The Offstage Cast

Offstage Cast - Getting the Band Back Together

September 21, 2021 The Liverpool International Theatre Festival, Deborah Raddall, Neil Maidman & Vic Mills
The Offstage Cast
Offstage Cast - Getting the Band Back Together
Show Notes Transcript

The Offstage Cast from the Liverpool International Theatre Festival is Back for Season 2!!

In preparation for the Liverpool International Theatre Festival in May 2022, Artistic Directors (Vic Mills and Neil Maidman) chat with Offstage Cast host, Deborah Raddall about plans for the festival and take a look at the success of the virtual festival ' Short Cuts'. 

In this episode, Neil and Vic talk about  Short Cuts and the decision process in choosing the winners.  Each of the top six is discussed and we would encourage you to watch the finalists - some great theatre there.

Links via our Facebook page to each of the finalists are here. Toofa’s Reward – Tender Talents – Ashindi Theatre Company Kampala, Uganda Family Pics – Venzi De Scena’ from Civitaveccia in Italy. Hide and Seek – Port Tobacco Players Maryland, USA Half Full Half Empty - Team Poupoulo from Greece Fetus  Il Luogo in Buio from Napoli, Italy Extraction without Pain - Compagna De Teatro Casa del

artista and producciones Veneteatro - from Caracas, Venezuela.


Head over to our Facebook page for all the latest news on the festival, plus links to the troupes that are taking part in 2022.

Please remember to subscribe to this podcast!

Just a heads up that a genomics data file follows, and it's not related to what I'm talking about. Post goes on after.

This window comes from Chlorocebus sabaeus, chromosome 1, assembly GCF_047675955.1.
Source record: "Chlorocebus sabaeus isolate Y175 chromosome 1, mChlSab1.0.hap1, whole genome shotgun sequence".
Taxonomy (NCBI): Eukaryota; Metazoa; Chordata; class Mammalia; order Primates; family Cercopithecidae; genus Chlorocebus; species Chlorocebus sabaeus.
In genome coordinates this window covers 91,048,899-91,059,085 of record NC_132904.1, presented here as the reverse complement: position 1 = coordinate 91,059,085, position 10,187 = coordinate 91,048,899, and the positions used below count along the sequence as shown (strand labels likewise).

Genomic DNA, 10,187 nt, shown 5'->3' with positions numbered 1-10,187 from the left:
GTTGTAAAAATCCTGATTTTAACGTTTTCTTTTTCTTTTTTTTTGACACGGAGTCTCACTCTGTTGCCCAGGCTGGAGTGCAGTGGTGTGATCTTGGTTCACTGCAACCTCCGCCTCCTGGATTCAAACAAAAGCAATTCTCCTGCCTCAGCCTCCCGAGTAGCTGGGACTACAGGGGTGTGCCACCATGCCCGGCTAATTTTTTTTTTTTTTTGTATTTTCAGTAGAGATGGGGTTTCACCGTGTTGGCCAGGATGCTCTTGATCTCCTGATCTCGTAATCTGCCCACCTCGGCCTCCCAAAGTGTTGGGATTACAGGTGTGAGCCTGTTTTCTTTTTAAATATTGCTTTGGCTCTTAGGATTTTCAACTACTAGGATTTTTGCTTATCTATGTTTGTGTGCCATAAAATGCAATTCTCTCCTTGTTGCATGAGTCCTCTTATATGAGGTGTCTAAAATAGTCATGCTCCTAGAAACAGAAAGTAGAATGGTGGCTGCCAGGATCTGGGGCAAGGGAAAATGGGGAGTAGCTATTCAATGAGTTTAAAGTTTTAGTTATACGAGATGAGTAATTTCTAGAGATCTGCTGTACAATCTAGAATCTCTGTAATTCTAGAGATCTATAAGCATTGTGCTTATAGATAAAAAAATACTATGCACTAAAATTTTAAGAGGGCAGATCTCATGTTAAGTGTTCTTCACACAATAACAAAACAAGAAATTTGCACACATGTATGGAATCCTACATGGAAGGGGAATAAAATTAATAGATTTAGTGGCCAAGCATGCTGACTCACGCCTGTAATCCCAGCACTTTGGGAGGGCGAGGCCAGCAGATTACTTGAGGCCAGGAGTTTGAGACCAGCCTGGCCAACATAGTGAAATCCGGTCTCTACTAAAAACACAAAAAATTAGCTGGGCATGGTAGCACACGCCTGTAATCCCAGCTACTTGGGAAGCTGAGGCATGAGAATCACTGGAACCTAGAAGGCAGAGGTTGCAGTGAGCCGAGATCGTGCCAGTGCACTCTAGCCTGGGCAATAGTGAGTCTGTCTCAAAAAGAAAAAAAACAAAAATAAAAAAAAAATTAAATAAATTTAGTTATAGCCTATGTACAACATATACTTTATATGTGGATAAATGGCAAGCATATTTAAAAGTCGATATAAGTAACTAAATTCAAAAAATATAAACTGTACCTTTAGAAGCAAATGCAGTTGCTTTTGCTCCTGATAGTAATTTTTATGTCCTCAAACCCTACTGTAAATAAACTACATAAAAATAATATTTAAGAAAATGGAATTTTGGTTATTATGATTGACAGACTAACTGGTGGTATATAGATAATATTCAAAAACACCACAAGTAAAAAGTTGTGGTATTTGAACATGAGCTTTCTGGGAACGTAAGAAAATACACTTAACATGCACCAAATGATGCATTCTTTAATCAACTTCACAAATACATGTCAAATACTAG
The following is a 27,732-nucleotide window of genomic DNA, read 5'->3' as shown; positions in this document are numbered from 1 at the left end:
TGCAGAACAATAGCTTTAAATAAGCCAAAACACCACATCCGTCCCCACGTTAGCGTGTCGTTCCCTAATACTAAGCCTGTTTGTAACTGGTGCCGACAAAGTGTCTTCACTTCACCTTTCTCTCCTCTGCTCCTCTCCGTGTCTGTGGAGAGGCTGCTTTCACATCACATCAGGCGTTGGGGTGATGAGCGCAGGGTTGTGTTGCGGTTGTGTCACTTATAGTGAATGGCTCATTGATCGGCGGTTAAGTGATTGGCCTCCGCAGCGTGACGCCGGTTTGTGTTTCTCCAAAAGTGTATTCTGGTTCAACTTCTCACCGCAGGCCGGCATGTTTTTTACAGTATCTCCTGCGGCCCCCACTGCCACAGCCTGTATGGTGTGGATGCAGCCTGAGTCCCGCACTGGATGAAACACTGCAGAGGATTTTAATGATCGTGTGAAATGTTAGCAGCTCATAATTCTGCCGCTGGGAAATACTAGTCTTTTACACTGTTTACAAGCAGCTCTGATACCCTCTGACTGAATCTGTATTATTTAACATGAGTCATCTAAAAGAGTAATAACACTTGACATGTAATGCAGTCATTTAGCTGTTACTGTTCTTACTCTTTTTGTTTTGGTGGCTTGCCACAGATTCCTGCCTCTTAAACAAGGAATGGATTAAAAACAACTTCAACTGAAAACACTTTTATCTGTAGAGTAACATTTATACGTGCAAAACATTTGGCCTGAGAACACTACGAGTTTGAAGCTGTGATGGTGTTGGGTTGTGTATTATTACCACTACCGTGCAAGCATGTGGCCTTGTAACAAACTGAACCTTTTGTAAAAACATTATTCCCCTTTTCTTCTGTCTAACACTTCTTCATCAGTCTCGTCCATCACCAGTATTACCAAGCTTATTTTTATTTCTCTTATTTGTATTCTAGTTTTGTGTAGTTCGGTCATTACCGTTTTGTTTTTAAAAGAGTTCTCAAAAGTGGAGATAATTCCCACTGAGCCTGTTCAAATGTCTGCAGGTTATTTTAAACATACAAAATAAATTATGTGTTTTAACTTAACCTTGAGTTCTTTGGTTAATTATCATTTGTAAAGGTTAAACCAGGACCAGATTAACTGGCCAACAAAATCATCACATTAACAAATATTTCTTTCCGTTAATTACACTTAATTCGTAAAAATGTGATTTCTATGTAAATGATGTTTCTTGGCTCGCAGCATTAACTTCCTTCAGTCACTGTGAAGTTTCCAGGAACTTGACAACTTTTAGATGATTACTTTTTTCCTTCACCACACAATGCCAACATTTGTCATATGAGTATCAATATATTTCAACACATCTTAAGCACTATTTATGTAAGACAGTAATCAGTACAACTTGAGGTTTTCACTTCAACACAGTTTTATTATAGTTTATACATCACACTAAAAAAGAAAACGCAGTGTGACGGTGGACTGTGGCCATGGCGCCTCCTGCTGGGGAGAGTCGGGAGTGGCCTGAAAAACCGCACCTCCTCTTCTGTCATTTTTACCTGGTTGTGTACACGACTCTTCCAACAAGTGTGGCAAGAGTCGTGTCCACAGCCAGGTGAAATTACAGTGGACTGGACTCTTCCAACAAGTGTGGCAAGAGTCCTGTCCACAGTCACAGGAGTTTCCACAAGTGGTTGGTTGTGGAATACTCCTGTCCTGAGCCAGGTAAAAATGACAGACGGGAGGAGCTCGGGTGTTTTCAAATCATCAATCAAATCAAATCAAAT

Hello and welcome to the offstage cast, a podcast all about the Liverpool international Theatre Festival. Each episode, we will deliver an all access pass to what staging and international Theatre Festival is all about. I am your host, Deborah rattle along with Neil Maidman and Vic Mills. We are the offstage cast will Hello everybody and welcome to season two of the offstage cast. It's been a while. My name is Deborah Raddall and I'm happy to be one of your hosts today and always on our theatre themed podcast. And I would like to ask my fellow hosts to chime in with their lovely theatrical voices to say hello to all of you. Hi, guys. Hello, hello. Hello. How are you? Deborah. I'm doing really well. Actually, I'm quite excited to get rolling on Season Two of the offstage cast. How about you, Vic? Yeah. Oh, good here. Yeah, things are beginning to kind of get going again in Wales. So it's really nice to get going on our podcasts again, too. And lovely to see you too. Deborah. Course our listeners can't necessarily see your lovely face. But it's nice to look across the Atlantic at you from Wales this afternoon. Always the dramatic romantic, thank you so much, Vic mails from Wales. And me and Neil Maidman. Also from rails. Neil, what? How are you going to top that? What can you say? I can never top Vic Mills? I've tried for the last 20 years. But no, it's beyond me. Absolutely. every lesson. I have. I have Yeah, I know my place. And it's usually three or four feet behind you. And that's and you know what? That's okay, Neil, it's okay to be you. It's just important for everyone listening to know that we can't all be like Vic Mills. No, we can only be who we are. Yeah, some might say that's a blessing, actually. So that might indeed. So enough of the witchy repair tag on down to business. Let's talk about what we're going to talk about in our first podcast of season two. And we are going to be talking about something that all of our listeners, I'm sure are waiting for the results and the exciting things that happened in our short cuts contest. What can you tell us about that, gentlemen? Well, after a fantastic competition, and, you know, terrific entries from all around the world, in many languages, styles and forms. We've managed to whittle things down to six. Well, you know what, I just occurred to me, maybe we should make people wait a little while longer to give out what our six finalists or six, with attention. And we'll be back after this next commercial message. We won't have a phone ever commercial. Let's talk about what we've been doing. So we are I am teasing a little bit for the results of shortcuts. But let's talk a little bit because, you know, it's been a while since we've had a chance to chat and had a chance to do a pod. So Neil, what's what's, what's happening with you? Well, things in the UK and in Wales have changed a bit since we last recorded one of these pods for the better. Things are opening up again, life is back pretty much to normal. At the time of recording, you know, the vaccine programming in the UK with regard to COVID has been very, very successful. cases are still quite high. But you know, people aren't getting as sick as as they were, which is obviously good news. And in terms of good news, yeah. In terms of theatre and stuff and and the creative process, which you know, Vic and I are very much involved with. We both have had some things going on over there over the summer. I've been involved with CO directing a short film, and I'm looking at directing a one man blade not not me and that one man play I hasten to add and then our theatre, our lovely Theatre in in Wales, the black Little Theatre is as we are recording this, I'm making some plans to reopen in October 21. I'm then doing a Christmas show as well. In late November, early December. busy busy that's a different than this time last year, isn't that well, exactly. Yeah, I know Victor's as I've been involved with a lot of creative writing and he's his theatre company are doing Lots of bits and pieces. Somebody sent me I think in sort of development and some in actual rehearsal. Yeah. So what do you have to Vic? Let's let's talk to you now. Vic mail. Oh, wait. Well, obviously, Neil's outlined really clearly the position as far as kind of things happening again, but it's still difficult for the theatres, IT professional theatres are kind of opening, with some trepidation, obviously, the issue is if, because there's an awful lot of infection, if one member of a cast gets any infection, then, you know, our performance is going to be off because of the isolation needed for everybody else who knows them, etc, etc. So it's a huge financial risk for a theatre to put anything on really, because it you know, they could go through the whole process and then not be able to perform because one person has come into contact with the virus. So that's still a major issue for us. Really? Yeah. And I think it is everywhere, guys, isn't it? Yeah. No, everybody is in everybody around the world is the same kind of challenges if when they consider wanting to put on a show lie. Yeah, yeah, yeah. Cuz there's that what if what if something happens? And that's a real fear? That's a real possibility? Yeah. I mean, we're working at the moment, my company on a comedy musical, a new piece of musical, a boat, a family of Elvis tribute acts. And their kind of Welsh Elvis tribute down. So there's a lot of live singing of Elvis. And a lot of family problems brought to the fore. so hilarious piece. So we're hoping, I guess, for that to work commercially, we probably are going to need theatres to feel kind of fairly confident. So my guess is probably in the new year, January, February prompts, so you're workshopping that now and pass that? Well, we kind of went into full rehearsal mode, exciting, we've done the whole kind of writing and constructing the piece and developing a piece of it is in a full rehearsal mode at the moment. But just so that when theatres are open, we can say, right, we've got the piece, we're ready to go. And so that's where we are with that we've got a couple of other projects that we're still looking for funding to cut through for and of course, funders are a little bit cautious at the moment, as you can imagine, for all the reasons we've talked about, but things definitely, you know, we're actually getting to work on stuff and meet together and do things. So that's how does that feel? How does that feel being back at it like just from like your, how does it feel in your heart? It's, it's a fabulous field. Only this week, we've had our first indoor rehearsal, we've been rehearsing outdoors, which we've been able to do because of that, the summer and weather and things but our last outdoor rehearsal, it was getting a bit dark quite early. So we thought we were gonna have to move this indoors. But for safety reasons, we've gone for kind of outdoor rehearsals, but it was hilarious. absolutely tremendous fun. You know, a neighbour as we were singing numbers in neighbours from the area calling out requests, and it's a nice bit of marketing doing it. And then we're like, what do you do? Yeah, buy ticket? Yeah, come on your ticket. Oh, I'm so happy for you guys. That's fantastic. And how's it feeling out of your heart now? It's been a little bit weird for me because I haven't been back rehearsing in, in, in theatre. I've just been doing film. And that's a new thing for me as a as a director and structure producer. So that's been a bit a bit of a challenge over the over the over the summer months, but we're getting there and, and this sort of short film should be out in November, I guess, end of October or early November. So that's been it's been fun. It's been it's been a little bit different. You know, a little bit Can you tell us the name of this film? You might as well let's stick a plug in here and not ready. Yeah, it's cold. It's called Victor knuckles. Yeah, is moving Congress sort of title but Victor knuckles. Yeah. Is that a person's name or is? Yeah, I think Victor's doing slightly. Both. Really? Yeah, it's it's one man's journey through a violent life, which sounds like a barrel of laughs and it was not really about that fight. But it's, it's more or less a one man sort of film. And, yeah, it's been, it's been an exciting sort of journey, but it's been. Yeah, it's been, it's been different, you know, it's been, it's different to the, to the immediacy of, of, of theatre, you know, we, when we, when we were rehearsing the theatre, I'm sure our listeners will be involved with amateur theatre or professional theatre will, will relate to this is that, you know, you get up on stage, you know, you learn your lines, you you do it and, and it's done. And you get the the gratification of doing that, at that time. Sitting in a park at night, two o'clock in the morning during the night shoot, and rehearse, I'm sorry, filming the same thing from five different angles, six different times each. You get a little bit jaded by that, and I, I lose the, I don't know, I was losing the dramatic world to live at times. But you live that delayed, you get delayed gratification with film as opposed to with theatre, it's me. I mean, you practice a practice of practice and practice. I guess maybe it'll you know, depending on the way you look at it, it all kind of comes out, in a sense the same. But yeah, rap on a film. And then you wait a long time before you get the audience reaction. Whereas you wrap your rehearsals and immediately go on stage. And yes, if it is app, you know, you get it, you get the applause, you get fed, as I often like to say, as a director, you do as a stage director, which obviously a damn awful lot, but over the years, you look at the way you look at the entire picture on stage. And with film, it's very much a narrow vision of what you're looking at on. And you don't really appreciate that until you've been in the different in those two different sort of scenarios. Because the film that I was co directing, I've already directed and I'm about to redirect on stage. And it's whilst the character is the same that I was looking at the actual visuals of it were dramatically different on and that's so interesting, Neil, that's really interesting, because, you know, we can pull this back around to the whole idea of what our participants of shortcuts had to do. Many of our many of our submissions are done well, obviously, all of the submissions are done by people with a background in a lot of theatre and maybe some have had a lot of film as well, but mostly theatre. So I'm sure a lot of them have struggled, struggled during the course or were challenged during the course of prepping their submissions. Yeah, you're absolutely shortcuts, right. Same sort of idea. Yeah, the six, the six we're going to briefly talk about today, each have different sorts of takes on, on what we were asking. And that was that was that was that was great, because we kind of thought that we might end up with sort of short films of theatrical productions, which we kind of did in in in a couple of them. And then others were more saint. Grand, but they were they were different. They were wider. And that was something that I certainly wasn't expecting. And one of the great things about both shortcuts is that these theatre practitioners, these great people from across the world that that entered. I Oh, well. Yeah, that's that is that is a different sort of take on this. And yeah, we'll come to that in a little bit. Well, and they're all different. They're all veiled way, way different. Yeah. Yeah, they're way way different. And but it's, it's some of the, the, the entrance that we had, you can actually see one of them actually literally, but the others, you can actually see them working on stage. Yes. Well, let's so I don't know, what do you think we should do next? Should we continue to tease people or should we get right down to business and talk about our our six finalists? What do you want to do pick people out of their misery. Let's just let it rip. Yeah. So shall we run run through them initially, but without any clue as to who won? Yeah. So no particular order. These are our six finalists from shortcuts in no particular order. And thank you all thanks to everybody who submitted a piece for shortcuts. I know that Vic and Neil had a big challenge. whittling down to the top six, and it was great fun. No, it was great. Yeah. All of them. Yeah. Yeah. So okay, in no particular order. Really, really this one, you say the sort of six word. a plea from Maryland in the us by a group called port tobacco players, which was a kind of filmed outdoors. And yeah, was quite an intimate family story, which was lovely. Then we had a very, very different piece from Caracas, Venezuela, with a kind of mixture of mask. And puppetry work a very, very funny comedy about going to the dentist. We had a very kind of sophisticated filmic piece from Civitavecchia, just outside Rome in Italy, which kind of looked at various different scenarios in the history of a family. We're the second piece from Italy, which was amazing with all the things that we had ended up with two finalists from Italy. This one was from Napoli and was a one person peace monologue from a foetus prior to its birth. Sounds horrific when you put it out. I think it sounds interesting. It sounds anyway. But we can talk about carry on with the less witty and engaging and moving kind of piece, we had a piece of folk storytelling from Uganda, from the you shindy Theatre in Uganda, lovely, lovely piece of ensemble playing loads of colour and energy and just a very, very effective piece of storytelling. And lastly, we had a kind of quite a technical piece kind of playing with the idea of people having to communicate via zoom. And it was a police very much kind of oven for the pandemic and I think just worked very well. It was clever, beautifully conceived and very, very nicely pulled off. So really, really kind of different piece, which perhaps if somebody from 10 years ago was looking at would not have gotten it at all, but our audience from around the world that would totally empathise with and it was very much a piece for today. And Greece, wasn't it that it was Greece. Yes. They say that. You say Greece, but it was definitely from Greece. Yeah, that's okay. You just did. Everybody's probably very interested in how you came up the process by which you decided who was going to be the winner? Or that you know that how you narrowed down because I hesitate to say the winner. Right? So who was the who were the people that you selected to be the top three? Because People's Choice is easy. We know how that one works? Okay, well, there's two stages the process because this this went on for a good few months, really. Now, Vic and I worked together for years, as you know, and we're the best of friends. But we what we did was we when we looked at the the entire entrance, because we obviously we watched all of the entrance, and there was lots of them. And thank you to everyone that did enter from that didn't get through to the top six. It was a it was a tough, but it was a tough choice in many cases. And what's so weird really happened because we what we did was because of the pandemic. You know, Rick and I was closer friends. We don't we haven't seen much of each other over the last 18 months, other than via zoom excetera. Because we live about 30 miles apart. Anyway, we said to each other, we'll we'll just we'll, we'll, we'll look at all of them. And then we'll come we'll we'll come together or by resume meeting and get out our top six, thinking that this could be quite a long process. And apart from one, and that was due to some sort of technical error, right where where I hadn't seen one of the entrance. We picked exactly the same sex. Which which surprised us both than it really did. Really? Yeah. Yeah. So that's interesting. So we had a very early night. With regard to that. didn't take long at all. We just said, Oh, we just we slap each other. On the back. graduations us. Yes, exactly. And then we that was really rusty. It was dead simple in that sense. All the work beforehand, you know, you you did everything and you went Oh, these are great. We are the kind of things that we were looking for and all that in advance. Yeah, we thought that we would go back and you know, work if necessary, a very close Mark scheme on the on the criteria if you weren't in agreement, but we were very, very common. about those six. So what are the top three things? So what are what are the three or four main things that you were you were looking for? To meet the brief of? Here it is, this is what we're doing for short cuts. And this is what we're looking for. What are those things? We were looking, we were looking for something which could work for an international audience. What does that mean? What do you mean by that? So something that wasn't completely dependent on nuance and subtlety of language. Oh, okay. Okay. But there were kind of bold, universal strokes, that would be recognisable and understandable, and that people can link with so and maybe will perhaps have a heavier visual aspect than some types of theatre might have that would be for a group of people from all within the same subset or culture would have more commonality to lean on. So we felt that it needed a kind of universality and something which was pretty visual, because it was a very short piece to kind of 10 minutes, then you do need something which does a whole job. And that that doesn't feel like it's part of something else that you don't feel like you're watching an extract, but is genuinely feels kind of complete in itself. And in order to do that as to have an impact very kind of quickly and powerfully as to get in there and grab you. And because I think those skills are very specific, because normally in theatre people are used to either having a full plate or work with, you know, an hour and a half to two and a half hours to tell a story or a kind of one act play, which might be somewhere between half an hour and an hour in which to tell the story. So it being able to kind of communicate something which could work across cultures, etc. all within a kind of fairly short piece, no pressure, no pressure is there and you know, given the constraints of, of COVID, etc. We were also obviously then looking for colour, quality of performance, you know, the usual things that you'd look for quality of kind of, of acting of directing those kind of usual theatrical features. It was about developing both character and situation within that really small sense of time, isn't it that actually, that things aren't left unsaid, you get a great sense of what's going on who these people are, and what they're doing. And we saw some really good examples of that that didn't make the top six didn't wait, you know, that. That was immediately obvious that are this is happening. And this is a family situation. Right. Okay. And I was immediately obvious as to what was going on, even if we couldn't actually understand the, the nuances of the language. So a lot of people It sounds like for what you're saying that there were a lot of people that met that part of the briefer Yeah, definitely. Oh, yeah. Yeah, that's great. Yeah, that's another thing for me was looking at it and thinking, Okay, yes, this is this is a film competition, but it was always about theatre being filmed, as opposed to what I just been doing, which is reimaginings. I mean, for for, for cellulite. So it's some about well, near all the top six could be put out on the stage in the Astor. Okay, now, perhaps slightly longer, obviously, but could tell a story on stage as well. I think that was kind of important. And we're any stage or any stage? Absolutely. So because the kind of the brief was about family and it wasn't necessarily about production in a high film production values. You know, we were one of the one of the entries in that one on the top six, I think was filmed on a on a mobile phone. Really and I think this is important to cover is it's important to to review this that the criteria by which you were reviewing these submissions was not who had the best film value and know whose was the flashiest was special effects. That that was not what you were using to influence your decisions and I think this is important moving forward so that people understood that there was it was accessible to anybody who wanted to come in garlis of their filming experience and I'm doing air quotes in the air right now to hold up any any any further but but just to answer your question fully just as the the actual process. We had our top six and then that went they were they were put out on on on social media. And then Vic and I looked All those top six again? Get our top three. Yeah. And we we didn't have a seat? Well, we kind of we agreed very, very quickly on what our top three were. Yeah. And then we had we had a further discussion then as to which way round it would be. And I think that that conversation. We didn't disagree with that, but we just didn't have any we didn't have any further idea, or were the three were. But we didn't have we didn't have any sort of preconceptions as to arguments can be made for all the winner, they were so different. Yes. And you could certainly have put a case for any of them. And I think that is very, very nice adjudicating something at that time like that with somebody else. Because I think that process of talking through going back to the brief again, talking through what it is you're really looking for. And it was doing that again, really that said, Okay, what, you know, what, what we really want him people to be able to do and who has kind of got closest to that. Because I think subjectivity at this point wasn't going to take us there, we weren't going to say well, we really just like this one the best. Because we thought the top three were all terrific. And and you have to get picky in the top three, if you really do that, that was a much, much longer conversation. And we kind of kind of talked each other to the point that we reached in way Yeah. With the pair of us not being involved, for the first time in all our adult lives, I guess, in theatre for such a long time. I remember that conversation being quite invigorating, because Rick and I, as you can imagine, talking about theatre all the time. And all we talked about in the previous 18 months was was COVID the soccer results. Cricket during the summer, whereas our we share those passions anyway. But our real passion together is theatre and to have that conversation about creativity was lovely. So, the third one we mentioned that we have mentioned, obviously all of them but the third one was was fetters from this, this was the one that I hadn't seen. And visiting not only not seeing them with mister Yes, Mr. Lee so yeah, but that was that was a different one. Oh, no, no, no, no, but but the foetus No. So yeah, I immediately saw that and, and that is how I ended up in the in the top six was was that I hadn't seen it. But it was a very funny take on you know, I said earlier but by establishing a character establishing a situation well, and it was all done in English, which was really really good. You know, it says of it's obviously been a second language. I really admire that this chap sort of Christian is Oh, yes. Yeah, he's a very, very accomplished and very, very funny performance. But you do is the way it was kind of set out and people have gone look at this is you want me Really? What am I looking at? What What is this? What is this? And the way I would describe it is that it's Yeah, it's an old man sort of rant on on the from a foetus was yet obviously yet to be born and about all the challenges that he's going to be you know, things like that his name and you know, who are these people that are my parents, etc. You know, why are they choosing my name? Why should I choose my name? And it's and it's very, very, very funny. And I think it's slightly improvising but there's a vegan I got that impression that Yeah. This he was he was very much as we say, well, going off on one you know, and it was, it was very, very amusing. Very, very funny. So that's that's foetus or foetus. foetus. Yeah. In Italian, so go and watch that one if you haven't seen it, that's our number. Our number three Yeah, from Napoli. Congratulations. Yeah. Okay, Vic, your return in second place. is a group from Uganda called the you shindy Theatre Company. A lot of them are students or past students of a theatre school called the tender talents theatre school and they Play was called that two phase reward, to first reward, reward and was a story about kind of family and tribal loyalty or disloyalty, and the kind of importance of relationships and being willing to overcome people treating you badly, or people treating you in a way that you felt they shouldn't have, in order. Because these people are your family, you're bound to them. So you have to learn to live with what they've done to and you have to keep them, draw them in and keep them in the family. And not send them off or ban them. But, you know, find some way to live with what they've done, which is, it sounds like quite a heavy theme, but it but it's relatable for all of us anyone with a family to this story that I had a wonderful comic treatment, it was. This was actually filmed on a stage, very simply filmed on was probably a mobile phone, lovely piece of ensemble play in terrific acting, just a great little piece of folk storytelling. And it was very difficult to focus it. It just it got everything just right, you know, and lots of colour and lots of passion. Energy. Yeah, it shifted location a number of times, but absolutely seamlessly. We, we were at the village that we were out in the fields that we got to visit somebody that we were back again. And but all of that happened completely kind of seamlessly. So a great story, a great story on a really good ensemble piece as well. It was really Congratulations, Uganda. up yeah. Yeah, and it's the the group is tender. Sorry, it's called the you shindy Thea to come You shouldn't be theatre. They're attached to the tender talents, theatre school, to other talents, theatre school. So these are young people, which is very exciting, because it's always nice to see what our new up and coming generation of theatre performers have crotchety old people. And those that are coming to LA TF in 2022, we'll see fingers crossed that you shouldn't be theatre. So the winner of the inaugural shortcuts. Competition is, again from Italy. And it was a piece called family pics. Which delts deals with different stages of the family life, from the mentor sorts of times in life from from birth, marriage and death, really. And it was something visually quite stunning. wouldn't make it was it just outdoors filmed out to our stores? Yeah, filmed outdoors. And there wasn't a great deal of script to it was there? I don't think it was it was it was all about the visuals. And, you know, it was it did have things like drone shots and all that sort of stuff. And if you're thinking, well, hang on now, you just said, you know, it's all good to have these things in, you know, done in on a mobile phone or whatever. And they need other drone shots. Why did that went? Well, it was because I go back to what Vic said earlier about our feeling is that I still what our criteria would be. This could be put on stage, albeit slightly away, but it could be put on stage. And an international audience understands it completely. Because it's completely visual. And most spoken language required. Yeah, there is the spoken language in the piece. But if you could you could code with it as the spoken language you understand what was spoken language for sure. Yeah. Yeah. So an absolutely stunning piece. And kept to our brief as well with regard to family was very much part of it. And and the visuals on it were just absolutely stunning. So that's the eventually the centre theatre group in just outside. Yeah, just outside Rome. So go and watch this. If you're listening. Well, since you're listening, go and watch it. It's really something that you need to see. Yeah, and you'll understand. We'll get some, we have some links in the in the bio, for the for the pisode as well. So let's talk about the prizes for shortcuts for our shortcuts this year, what are some of the fabulous prizes we're providing to our winners? what they what they would cash prizes cash, never. You can't go wrong with them. We all like the cash. Cash prizes. So the winner had 500 Canadian dollars. Lovely. And the runner up 250 Canadian dollars and ensuite plates. 100 Canadian dollars. So it's that's good money. That's good. Yeah. Yeah, I mean, particularly for, for groups have been able to perform for a long time. That's really nice. I think it just says something about us valuing what they've done and being kind of grateful for what they've done to. And also there'll be receiving certificates in the way that we would normally do at at an L ATF festival. So Oh, Noes are being specifically produced and sent to them at the moment. So that's that, that'll be a lovely thing for them as well. So will you be doing like an adjudication page for each one to? Yeah, we've, we've been, we've already provided through social media notes on why we've selected each one. And it's been interesting to see that companies have already used quotes from that in their own follow up publicity. They've been very pleased with some, you know, to be able to pull out certain phrases that the adjudicators have, have commented on their pieces to be able to lovely sound by default retrieval. So yeah, that's always a lovely thing is now you know, when you whenever you produce something people say nice things about it, and you begin to feel very good about yourself, don't you? It's, you do. We have a lot more to talk about and shortcuts, which we're going to do in our next podcast. So make sure you tune in to the next episode of The offstage cast, which will be part two of shortcuts. You've been listening to the offstage cast from the Liverpool international Theatre Festival. Remember to subscribe in your favourite podcast app, so you don't miss any future episodes. For more information, and to contact us, be sure to visit our website Li